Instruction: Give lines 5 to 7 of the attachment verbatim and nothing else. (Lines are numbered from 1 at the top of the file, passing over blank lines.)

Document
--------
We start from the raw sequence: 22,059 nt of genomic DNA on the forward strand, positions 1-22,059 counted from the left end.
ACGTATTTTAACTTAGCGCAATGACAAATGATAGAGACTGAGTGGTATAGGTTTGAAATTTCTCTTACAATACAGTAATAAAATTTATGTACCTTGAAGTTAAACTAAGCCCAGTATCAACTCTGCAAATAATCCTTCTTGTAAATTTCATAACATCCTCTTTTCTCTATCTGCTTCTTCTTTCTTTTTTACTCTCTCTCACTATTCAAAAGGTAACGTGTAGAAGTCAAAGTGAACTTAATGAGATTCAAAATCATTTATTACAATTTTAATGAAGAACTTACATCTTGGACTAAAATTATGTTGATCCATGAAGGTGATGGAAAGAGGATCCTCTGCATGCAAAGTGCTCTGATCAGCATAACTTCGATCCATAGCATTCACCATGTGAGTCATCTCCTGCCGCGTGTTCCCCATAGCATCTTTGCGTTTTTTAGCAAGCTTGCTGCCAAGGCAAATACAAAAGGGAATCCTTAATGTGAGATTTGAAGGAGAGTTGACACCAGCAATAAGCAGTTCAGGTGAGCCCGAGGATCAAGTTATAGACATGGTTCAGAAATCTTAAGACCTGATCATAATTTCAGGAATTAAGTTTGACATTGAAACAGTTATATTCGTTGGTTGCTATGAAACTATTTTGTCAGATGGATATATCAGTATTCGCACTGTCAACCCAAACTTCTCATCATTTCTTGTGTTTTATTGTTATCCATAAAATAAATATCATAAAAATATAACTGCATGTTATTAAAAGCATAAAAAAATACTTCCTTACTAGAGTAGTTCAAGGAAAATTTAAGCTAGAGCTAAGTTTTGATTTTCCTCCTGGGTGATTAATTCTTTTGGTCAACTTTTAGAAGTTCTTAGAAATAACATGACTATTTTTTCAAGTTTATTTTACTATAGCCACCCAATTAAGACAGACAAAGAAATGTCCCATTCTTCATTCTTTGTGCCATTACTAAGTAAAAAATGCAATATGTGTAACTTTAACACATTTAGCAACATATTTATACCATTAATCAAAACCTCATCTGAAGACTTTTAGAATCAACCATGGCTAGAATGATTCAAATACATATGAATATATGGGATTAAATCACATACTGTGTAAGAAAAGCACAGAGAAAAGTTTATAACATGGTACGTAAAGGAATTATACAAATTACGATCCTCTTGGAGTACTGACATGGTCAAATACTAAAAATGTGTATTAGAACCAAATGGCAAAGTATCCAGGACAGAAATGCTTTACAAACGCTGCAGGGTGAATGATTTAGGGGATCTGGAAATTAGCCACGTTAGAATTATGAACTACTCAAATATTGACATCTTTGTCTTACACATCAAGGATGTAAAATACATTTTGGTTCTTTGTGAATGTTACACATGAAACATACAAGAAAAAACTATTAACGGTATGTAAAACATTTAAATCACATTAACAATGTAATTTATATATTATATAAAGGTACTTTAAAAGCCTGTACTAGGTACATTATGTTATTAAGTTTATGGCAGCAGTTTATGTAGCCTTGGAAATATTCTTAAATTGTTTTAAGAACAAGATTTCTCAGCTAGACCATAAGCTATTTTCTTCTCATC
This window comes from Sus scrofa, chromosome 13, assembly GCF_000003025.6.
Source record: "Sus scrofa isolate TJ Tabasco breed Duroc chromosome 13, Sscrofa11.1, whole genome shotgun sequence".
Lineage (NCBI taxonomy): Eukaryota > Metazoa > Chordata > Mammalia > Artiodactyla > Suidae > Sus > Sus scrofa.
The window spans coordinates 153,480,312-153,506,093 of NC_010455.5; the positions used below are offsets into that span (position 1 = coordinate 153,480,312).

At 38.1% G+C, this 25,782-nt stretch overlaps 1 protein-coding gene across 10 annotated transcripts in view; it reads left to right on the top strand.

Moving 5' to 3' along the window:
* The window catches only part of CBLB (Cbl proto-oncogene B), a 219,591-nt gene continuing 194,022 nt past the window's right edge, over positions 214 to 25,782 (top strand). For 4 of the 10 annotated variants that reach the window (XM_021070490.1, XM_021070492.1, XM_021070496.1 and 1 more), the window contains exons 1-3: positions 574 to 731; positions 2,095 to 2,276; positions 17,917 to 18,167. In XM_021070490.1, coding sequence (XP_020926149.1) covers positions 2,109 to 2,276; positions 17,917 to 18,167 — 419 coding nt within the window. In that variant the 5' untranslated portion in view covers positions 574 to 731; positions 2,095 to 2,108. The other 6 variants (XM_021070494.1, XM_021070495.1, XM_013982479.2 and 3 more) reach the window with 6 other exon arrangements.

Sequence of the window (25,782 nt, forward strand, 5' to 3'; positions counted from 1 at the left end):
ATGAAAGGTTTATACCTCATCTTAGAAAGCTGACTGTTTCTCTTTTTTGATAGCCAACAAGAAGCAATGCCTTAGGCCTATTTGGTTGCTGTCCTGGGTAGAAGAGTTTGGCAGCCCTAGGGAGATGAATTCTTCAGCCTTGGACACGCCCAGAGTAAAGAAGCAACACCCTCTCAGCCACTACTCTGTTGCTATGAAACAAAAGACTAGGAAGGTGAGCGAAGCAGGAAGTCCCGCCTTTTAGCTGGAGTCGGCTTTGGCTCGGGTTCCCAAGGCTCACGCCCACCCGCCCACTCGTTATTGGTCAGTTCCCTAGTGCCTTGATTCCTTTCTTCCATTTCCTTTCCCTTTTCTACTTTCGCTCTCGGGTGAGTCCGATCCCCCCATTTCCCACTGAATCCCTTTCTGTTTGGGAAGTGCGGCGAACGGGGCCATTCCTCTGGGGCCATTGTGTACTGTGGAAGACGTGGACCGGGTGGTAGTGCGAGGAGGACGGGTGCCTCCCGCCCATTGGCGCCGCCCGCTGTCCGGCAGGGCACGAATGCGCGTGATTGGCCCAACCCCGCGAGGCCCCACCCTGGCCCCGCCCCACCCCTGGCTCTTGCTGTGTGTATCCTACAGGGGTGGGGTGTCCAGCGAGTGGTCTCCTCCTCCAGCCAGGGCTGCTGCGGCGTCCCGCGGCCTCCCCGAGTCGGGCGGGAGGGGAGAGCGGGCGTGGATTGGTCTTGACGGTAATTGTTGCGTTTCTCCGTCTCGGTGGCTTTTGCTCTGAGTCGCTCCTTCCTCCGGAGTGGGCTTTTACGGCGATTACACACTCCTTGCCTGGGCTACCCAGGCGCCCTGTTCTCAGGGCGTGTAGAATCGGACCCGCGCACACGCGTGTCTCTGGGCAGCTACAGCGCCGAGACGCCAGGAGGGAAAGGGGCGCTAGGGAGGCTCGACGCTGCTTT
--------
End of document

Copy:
Lineage (NCBI taxonomy): Eukaryota > Metazoa > Chordata > Mammalia > Artiodactyla > Suidae > Sus > Sus scrofa.
The window spans coordinates 153,480,312-153,506,093 of NC_010455.5; the positions used below are offsets into that span (position 1 = coordinate 153,480,312).

At 38.1% G+C, this 25,782-nt stretch overlaps 1 protein-coding gene across 10 annotated transcripts in view; it reads left to right on the top strand.